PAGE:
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James Baker James Baker, Baker McKenzie (Photo: Courtesy Photo)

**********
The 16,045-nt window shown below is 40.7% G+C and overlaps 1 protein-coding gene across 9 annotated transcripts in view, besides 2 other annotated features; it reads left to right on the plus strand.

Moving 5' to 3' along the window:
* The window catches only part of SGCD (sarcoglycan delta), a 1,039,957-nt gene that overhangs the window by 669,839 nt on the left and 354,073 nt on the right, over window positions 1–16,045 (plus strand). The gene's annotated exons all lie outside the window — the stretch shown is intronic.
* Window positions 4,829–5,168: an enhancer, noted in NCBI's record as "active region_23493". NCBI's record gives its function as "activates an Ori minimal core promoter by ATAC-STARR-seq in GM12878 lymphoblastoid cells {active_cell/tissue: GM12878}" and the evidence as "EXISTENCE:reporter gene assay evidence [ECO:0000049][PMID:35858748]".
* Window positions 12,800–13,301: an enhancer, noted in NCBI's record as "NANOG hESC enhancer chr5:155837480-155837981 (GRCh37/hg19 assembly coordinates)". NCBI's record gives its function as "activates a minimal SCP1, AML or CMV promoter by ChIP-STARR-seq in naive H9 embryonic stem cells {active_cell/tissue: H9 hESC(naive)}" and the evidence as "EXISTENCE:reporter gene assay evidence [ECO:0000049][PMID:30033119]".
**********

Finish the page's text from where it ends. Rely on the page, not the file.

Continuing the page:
Ten years from now there may well be no more Employee Retirement Income Security Act (ERISA) class actions. The law, like the rest of life, is not immune from disruptive innovations. In our own lifetime, we have seen disruptive innovations from chemical photography to digital photography, from personal computers to smart phones, and from snail mail to Instagram. Just as Brown v. Board of Education, 349 U.S. 483, 495 (1954) created a legal sea change by finding racial discrimination in public education unconstitutional, a series of recent U.S. Supreme Court decisions has established another legal sea change: class action lawsuits are no longer necessary. These new cases taken together indicate that ERISA plan sponsors can kill off all future ERISA class actions if they adopt mandatory arbitration provisions with class action waivers.

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